WASHINGTON Fewer than half of all Americans say the U.S. has made substantial progress in the past 50 years toward racial equality, a new poll shows.
A heightened sense of progress immediately after the 2008 election of Barack Obama as the first black president hasn't lasted.
The study, released Thursday by the Pew Research Center, offers a mixed picture of progress five decades after Martin Luther King Jr. made his historic "I Have a Dream" speech calling for racial equality. The center is a Washington-based research organization.
While large majorities of blacks and whites say the two races generally get along "very well" or "pretty well," blacks remain far behind whites when it comes to household income and net worth. Nearly 8 in 10 African-Americans say a lot of work remains to be done to reach racial equality.
Blacks are more likely than other race groups to say they have been discriminated against in the past year - 35 percent vs. 20 percent for Hispanics and 10 percent for whites. Majorities of blacks say they are treated less fairly than whites in dealing with police, in the courts, in local public schools or on the job.
Obama's election only temporarily boosted perceptions of progress for blacks. After initially rising across all races, the percentage saying blacks had gained ground in the last five years has dropped to levels last seen in 2007.
Only 1 in 4 African-Americans say the situation of black people is better now than five years ago, down from 39 percent in 2009. Among whites, it fell from 49 percent to 35 percent.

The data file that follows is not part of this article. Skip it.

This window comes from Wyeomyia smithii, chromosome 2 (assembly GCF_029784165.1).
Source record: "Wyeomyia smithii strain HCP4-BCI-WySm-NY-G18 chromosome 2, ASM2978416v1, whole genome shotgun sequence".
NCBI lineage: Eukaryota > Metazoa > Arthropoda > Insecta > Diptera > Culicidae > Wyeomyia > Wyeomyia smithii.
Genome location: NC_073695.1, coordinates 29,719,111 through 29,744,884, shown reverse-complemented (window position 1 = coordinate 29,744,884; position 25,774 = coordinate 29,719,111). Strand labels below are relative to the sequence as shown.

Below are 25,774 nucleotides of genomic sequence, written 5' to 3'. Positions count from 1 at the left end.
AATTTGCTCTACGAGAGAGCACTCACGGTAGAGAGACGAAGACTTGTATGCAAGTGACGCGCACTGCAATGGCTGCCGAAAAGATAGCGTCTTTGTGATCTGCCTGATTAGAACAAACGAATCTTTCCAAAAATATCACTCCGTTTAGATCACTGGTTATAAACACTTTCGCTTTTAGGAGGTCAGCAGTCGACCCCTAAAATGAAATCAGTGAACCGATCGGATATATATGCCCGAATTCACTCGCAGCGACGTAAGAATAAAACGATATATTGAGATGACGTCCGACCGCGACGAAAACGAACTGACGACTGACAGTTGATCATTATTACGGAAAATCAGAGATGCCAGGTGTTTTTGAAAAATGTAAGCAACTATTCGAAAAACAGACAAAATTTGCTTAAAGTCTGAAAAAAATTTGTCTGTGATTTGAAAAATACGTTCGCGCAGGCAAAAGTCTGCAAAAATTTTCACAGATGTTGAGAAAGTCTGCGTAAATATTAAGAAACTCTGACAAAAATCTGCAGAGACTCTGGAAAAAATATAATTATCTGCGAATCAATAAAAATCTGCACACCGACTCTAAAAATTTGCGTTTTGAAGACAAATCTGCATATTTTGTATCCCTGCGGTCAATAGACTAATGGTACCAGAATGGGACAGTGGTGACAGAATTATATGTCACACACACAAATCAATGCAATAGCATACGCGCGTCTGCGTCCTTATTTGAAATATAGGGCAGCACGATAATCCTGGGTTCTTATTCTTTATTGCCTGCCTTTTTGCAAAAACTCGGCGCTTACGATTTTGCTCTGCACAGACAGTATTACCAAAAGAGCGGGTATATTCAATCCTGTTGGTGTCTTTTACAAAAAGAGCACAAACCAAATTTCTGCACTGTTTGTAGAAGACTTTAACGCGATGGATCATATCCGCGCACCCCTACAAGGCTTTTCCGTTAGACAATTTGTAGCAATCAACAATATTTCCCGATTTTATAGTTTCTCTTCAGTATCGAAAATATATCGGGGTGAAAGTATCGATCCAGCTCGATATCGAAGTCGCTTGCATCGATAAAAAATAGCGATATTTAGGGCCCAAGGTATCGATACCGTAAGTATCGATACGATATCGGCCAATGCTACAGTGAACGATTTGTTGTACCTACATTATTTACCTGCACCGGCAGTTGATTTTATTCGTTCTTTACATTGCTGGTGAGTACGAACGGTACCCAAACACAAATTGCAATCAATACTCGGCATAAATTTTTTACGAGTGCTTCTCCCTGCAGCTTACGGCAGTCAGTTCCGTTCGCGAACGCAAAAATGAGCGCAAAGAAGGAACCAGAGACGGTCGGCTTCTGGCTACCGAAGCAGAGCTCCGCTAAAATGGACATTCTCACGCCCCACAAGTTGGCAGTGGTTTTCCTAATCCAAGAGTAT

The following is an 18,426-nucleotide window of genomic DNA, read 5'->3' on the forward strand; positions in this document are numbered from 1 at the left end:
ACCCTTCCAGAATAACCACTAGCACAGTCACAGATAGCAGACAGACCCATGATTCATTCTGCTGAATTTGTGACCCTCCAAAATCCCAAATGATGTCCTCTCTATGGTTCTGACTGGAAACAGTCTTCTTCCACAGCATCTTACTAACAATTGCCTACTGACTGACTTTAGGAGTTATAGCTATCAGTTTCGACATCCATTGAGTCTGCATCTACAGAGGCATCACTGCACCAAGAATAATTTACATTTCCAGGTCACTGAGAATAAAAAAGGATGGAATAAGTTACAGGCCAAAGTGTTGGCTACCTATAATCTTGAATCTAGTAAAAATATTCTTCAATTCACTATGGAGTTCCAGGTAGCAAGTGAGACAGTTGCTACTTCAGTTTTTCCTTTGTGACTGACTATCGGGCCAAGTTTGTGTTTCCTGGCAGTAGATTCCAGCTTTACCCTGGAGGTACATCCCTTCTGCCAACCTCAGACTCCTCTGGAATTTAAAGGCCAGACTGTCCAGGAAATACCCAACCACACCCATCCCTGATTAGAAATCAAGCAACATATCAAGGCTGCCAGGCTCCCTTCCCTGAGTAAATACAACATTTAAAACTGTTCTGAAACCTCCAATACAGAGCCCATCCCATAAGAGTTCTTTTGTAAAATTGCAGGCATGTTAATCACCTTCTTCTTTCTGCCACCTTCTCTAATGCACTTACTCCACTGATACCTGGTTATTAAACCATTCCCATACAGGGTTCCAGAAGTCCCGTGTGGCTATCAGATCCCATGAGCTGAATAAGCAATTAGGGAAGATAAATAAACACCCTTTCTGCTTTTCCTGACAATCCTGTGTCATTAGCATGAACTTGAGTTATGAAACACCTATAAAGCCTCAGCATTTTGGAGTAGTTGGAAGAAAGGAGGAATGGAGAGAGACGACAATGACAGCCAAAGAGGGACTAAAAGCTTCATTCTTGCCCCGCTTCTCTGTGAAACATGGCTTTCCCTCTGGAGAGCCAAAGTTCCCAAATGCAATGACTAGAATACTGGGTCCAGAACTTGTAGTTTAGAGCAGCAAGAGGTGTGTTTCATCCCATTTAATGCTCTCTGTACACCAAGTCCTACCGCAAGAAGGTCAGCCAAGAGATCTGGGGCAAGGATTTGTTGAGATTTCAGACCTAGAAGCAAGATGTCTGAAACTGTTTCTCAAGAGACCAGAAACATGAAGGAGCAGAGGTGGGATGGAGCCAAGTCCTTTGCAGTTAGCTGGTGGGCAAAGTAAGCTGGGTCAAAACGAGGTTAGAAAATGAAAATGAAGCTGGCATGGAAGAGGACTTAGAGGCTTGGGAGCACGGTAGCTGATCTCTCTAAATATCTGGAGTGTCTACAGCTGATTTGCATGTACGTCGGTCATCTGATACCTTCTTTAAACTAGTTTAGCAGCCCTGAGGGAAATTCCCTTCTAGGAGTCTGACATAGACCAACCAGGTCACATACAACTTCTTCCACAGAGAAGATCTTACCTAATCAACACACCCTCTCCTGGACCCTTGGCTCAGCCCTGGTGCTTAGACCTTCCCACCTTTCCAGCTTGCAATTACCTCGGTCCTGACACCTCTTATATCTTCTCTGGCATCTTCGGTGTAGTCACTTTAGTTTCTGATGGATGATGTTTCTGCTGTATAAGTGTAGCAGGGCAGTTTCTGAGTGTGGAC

Overall, 49 percent of Americans say "a lot more" remains to be done to achieve racial equality. Among blacks, the share climbs to 79 percent, compared with 44 percent for whites and 48 percent for Hispanics.
"The public seems to be saying that we as a society are heading in the right direction, but we aren't there yet," said Pew senior editor Rich Morin.
The recent recession hit blacks hard, particularly in employment, said Howard University sociologist Roderick Harrison, a former chief of racial statistics at the Census Bureau.
Overall, Americans are four times as likely to say the average black person is worse off than the average white person, though 41 percent say they are equally well off.
Recent analysis by the Associated Press-NORC Center for Public Affairs Research shows that confidence among African-Americans in Congress and the executive branch has dropped sharply since spiking in 2010, amid increasing political polarization and a divided government.
The Pew survey includes interviews with 2,231 adults by cellphone or landline from Aug. 1-11, 2013, including 1,471 non-Hispanic whites, 376 non-Hispanic blacks and 218 Hispanics. Among all adults, the margin of sampling error is plus or minus 2.5 percentage points. It is higher for subgroups.